Neffie Isolation

395 Words1 Page

In the short story "Who Said We All Have To Talk Alike," author Wilma Elizabeth McDaniel demonstrates how isolation is not found through being different, but in how one's communities react to one's differences. In Snowball, Neffie's speech impediment didn't cause anyone to treat her any different than if she had perfect speech. It is only Beryl's snide comments and eventual firing of Neffie because of her pronunciation problem that made Neffie feel isolated. Sometimes it does not matter how many people accept you openly if one person does not. Many people loved Neffie, and paid little attention to her speech problem. In the town of Snowball she was a “a great women, everyone agreed.” During the first half of the book, there is no mention of …show more content…

man, Neffie verus Beryl. More specifically, the story is about whether Neffie’s determination and perseverance against Beryl’s prejudice will be strong enough for Neffie to maintain her view of herself as the “free worman (pg.82)” she is. On her bus ride home, Neffie is hurt at the eye-opening experience of not being treated equal. She feels isolated as if Beryl “took a sharp knife and cut a melon in half, and thrown away half that was me (Neffie).” However, Neffie questions Beryl’s want for Neffie to assimilate which hints that Neffie will indeed rise above Beryl’s unequal treated as a less naïve but strong women. The community of Snowball was much nicer to Neffie as oppose to the treatment Neffie received from Beryl. Neffie lived her whole life receiving fair treatment from her neighbors, but even after a life of acceptance Beryl still managed to make Neffie feel isolated. This just goes to show how much one’s actions will affect someone. Everybody is different and nobody is unequal unless one says they are. After all, the way Neffie was treated changed dramatically although Neffie didn’t change at all. The way one acts to others, shows much more about one’s character than how one is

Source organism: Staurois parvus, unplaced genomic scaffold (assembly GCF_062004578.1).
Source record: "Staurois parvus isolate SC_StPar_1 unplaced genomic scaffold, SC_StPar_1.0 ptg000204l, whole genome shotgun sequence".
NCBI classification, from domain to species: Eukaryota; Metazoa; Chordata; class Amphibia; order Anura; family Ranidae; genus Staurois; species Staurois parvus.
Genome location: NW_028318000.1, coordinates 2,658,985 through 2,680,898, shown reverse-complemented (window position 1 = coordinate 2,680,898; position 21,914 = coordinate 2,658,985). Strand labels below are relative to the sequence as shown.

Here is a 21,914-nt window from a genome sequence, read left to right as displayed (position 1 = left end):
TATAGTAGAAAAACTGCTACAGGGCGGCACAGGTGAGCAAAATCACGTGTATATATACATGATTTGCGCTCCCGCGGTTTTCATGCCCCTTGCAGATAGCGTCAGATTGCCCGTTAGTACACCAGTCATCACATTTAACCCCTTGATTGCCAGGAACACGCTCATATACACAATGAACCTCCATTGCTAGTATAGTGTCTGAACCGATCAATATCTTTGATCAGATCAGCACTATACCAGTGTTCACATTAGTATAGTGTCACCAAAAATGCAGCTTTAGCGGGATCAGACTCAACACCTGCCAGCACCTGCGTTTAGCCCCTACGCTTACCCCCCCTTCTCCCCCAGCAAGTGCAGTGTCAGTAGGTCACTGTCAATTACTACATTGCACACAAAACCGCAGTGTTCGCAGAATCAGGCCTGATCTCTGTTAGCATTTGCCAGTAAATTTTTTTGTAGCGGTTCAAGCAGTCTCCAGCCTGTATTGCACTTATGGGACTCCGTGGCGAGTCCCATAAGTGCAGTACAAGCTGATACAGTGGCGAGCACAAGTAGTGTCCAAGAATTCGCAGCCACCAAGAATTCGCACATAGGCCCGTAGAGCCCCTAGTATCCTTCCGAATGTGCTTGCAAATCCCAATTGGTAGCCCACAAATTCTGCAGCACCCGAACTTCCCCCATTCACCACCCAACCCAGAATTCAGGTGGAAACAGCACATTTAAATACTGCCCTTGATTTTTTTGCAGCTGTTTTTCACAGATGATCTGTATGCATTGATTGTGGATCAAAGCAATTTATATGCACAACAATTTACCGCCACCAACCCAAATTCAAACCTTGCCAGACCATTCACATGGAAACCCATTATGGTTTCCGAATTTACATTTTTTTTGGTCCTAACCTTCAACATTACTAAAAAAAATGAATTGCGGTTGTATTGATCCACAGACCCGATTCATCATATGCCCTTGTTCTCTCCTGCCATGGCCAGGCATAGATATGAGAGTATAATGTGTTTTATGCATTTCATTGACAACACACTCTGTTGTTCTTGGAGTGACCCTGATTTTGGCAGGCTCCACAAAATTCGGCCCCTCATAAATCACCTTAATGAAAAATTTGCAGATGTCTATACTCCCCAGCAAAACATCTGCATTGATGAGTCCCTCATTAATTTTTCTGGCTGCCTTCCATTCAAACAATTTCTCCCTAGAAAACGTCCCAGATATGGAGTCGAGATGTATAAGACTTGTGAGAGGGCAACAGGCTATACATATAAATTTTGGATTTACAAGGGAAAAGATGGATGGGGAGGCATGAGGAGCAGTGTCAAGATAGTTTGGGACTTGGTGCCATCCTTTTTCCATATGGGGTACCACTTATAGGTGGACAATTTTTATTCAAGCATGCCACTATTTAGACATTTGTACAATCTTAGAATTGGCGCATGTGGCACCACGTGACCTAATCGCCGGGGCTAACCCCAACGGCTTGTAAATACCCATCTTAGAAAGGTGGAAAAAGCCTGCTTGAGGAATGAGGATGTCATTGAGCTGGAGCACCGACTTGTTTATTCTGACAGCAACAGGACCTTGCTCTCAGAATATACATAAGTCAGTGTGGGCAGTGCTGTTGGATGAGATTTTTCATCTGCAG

Open Document